Local Masons dedicate new lodge

By Myra Lee Adams Goff Yesterday (Feb. 9) a historic event took place for New Braunfels Masonic Lodge No. 1109. The cornerstone leveling of a new lodge building at 1353 Wald Rd. took place. This is the fourth home for this lodge. It is believed that the history of the

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Artist Iwonski part of Civil War exhibit

By Myra Lee Adams Goff On May 19th the Sophienburg Museum and Archives will present a Civil War Exhibit about what was happening here in Comal County during the war and the period of Restoration which followed it. One segment of the exhibit, sponsored jointly by the NB German American

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Kindermaskenball leads crowd to Folkfest

By Myra Lee Adams Goff Step into the past this coming Saturday and Sunday at the Folkfest put on by the Heritage Society at the Heritage Village on Churchhill Drive. The whole event kicks off with the annual children’s masked parade, known as Kindermasken (children’s masks) or the old way,

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Pictures can be painted with words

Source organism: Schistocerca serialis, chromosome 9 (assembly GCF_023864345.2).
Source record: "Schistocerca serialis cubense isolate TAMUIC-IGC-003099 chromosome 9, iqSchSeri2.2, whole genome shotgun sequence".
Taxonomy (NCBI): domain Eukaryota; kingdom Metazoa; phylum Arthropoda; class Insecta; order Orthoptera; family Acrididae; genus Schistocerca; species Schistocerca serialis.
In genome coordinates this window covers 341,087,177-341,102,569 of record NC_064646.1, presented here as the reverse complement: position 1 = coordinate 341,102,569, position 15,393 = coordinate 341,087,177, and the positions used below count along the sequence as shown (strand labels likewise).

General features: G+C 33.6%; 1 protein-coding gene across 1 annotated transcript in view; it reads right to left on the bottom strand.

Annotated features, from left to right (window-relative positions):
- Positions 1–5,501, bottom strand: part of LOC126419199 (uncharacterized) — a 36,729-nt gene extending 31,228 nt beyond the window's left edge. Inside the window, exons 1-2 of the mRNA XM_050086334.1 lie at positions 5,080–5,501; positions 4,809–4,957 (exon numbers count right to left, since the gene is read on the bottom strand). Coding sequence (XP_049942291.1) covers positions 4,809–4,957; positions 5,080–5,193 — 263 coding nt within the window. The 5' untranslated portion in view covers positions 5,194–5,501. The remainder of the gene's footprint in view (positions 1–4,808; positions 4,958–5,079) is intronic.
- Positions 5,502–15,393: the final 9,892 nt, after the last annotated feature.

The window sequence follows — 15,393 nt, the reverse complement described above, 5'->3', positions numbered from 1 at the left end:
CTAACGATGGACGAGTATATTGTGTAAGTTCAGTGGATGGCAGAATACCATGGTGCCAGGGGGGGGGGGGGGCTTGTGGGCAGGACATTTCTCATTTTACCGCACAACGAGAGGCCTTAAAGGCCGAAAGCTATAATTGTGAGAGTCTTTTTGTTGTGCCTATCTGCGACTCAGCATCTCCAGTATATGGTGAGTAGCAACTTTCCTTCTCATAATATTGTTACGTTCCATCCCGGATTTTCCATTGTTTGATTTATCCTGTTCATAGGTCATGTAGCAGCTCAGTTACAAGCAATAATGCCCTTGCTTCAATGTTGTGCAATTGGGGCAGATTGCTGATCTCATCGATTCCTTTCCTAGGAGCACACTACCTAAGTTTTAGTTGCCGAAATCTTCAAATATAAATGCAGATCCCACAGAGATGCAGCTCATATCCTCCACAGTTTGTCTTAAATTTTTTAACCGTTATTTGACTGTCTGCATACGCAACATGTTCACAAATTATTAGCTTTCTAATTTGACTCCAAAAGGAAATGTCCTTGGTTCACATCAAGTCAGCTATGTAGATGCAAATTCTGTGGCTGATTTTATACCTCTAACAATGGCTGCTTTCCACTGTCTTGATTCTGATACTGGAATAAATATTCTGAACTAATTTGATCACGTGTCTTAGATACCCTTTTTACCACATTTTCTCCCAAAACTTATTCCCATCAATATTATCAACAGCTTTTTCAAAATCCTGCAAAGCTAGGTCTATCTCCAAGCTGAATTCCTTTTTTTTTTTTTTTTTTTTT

By Myra Lee Adams Goff Thanks to some early settlers, we have pictures painted with words of what early NB looked like from writers like Roemer, Lindheimer, Brach and the most prolific of all writers, Hermann Seele. Let’s not forget all those personal letters that were saved by families. One

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Seele’s tale of murder gruesome

By Myra Lee Adams Goff “Have you heard? Old Squire Moeschen is dead!” So begins Hermann Seele’s narrative of a murder here in New Braunfels in 1855. Seele spun this true, gruesome tale in his book, “Die Cypress” available at Sophie’s Shop. Here’s the background: Christof Moeschen, born in 1806

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New Braunfels from conquistadores to state of United States

By Myra Lee Adams Goff Hermann Seele in his book Die Cypress summarizes the German immigration story to New Braunfels and the surrounding areas and how it relates to the history of the state of Texas. The detailed account by Seele was translated into English by the late historian Oscar

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The interesting history of Esser’s Crossing

By Myra Lee Adams Goff When I was a child, people used to just ride around to sight-see. If you want to see what people saw in that practice, just drive up Farm-to-Market Road 311 about 19 miles to a place called Esser’s Crossing. You’ll enjoy the sightseeing. Esser’s Crossing

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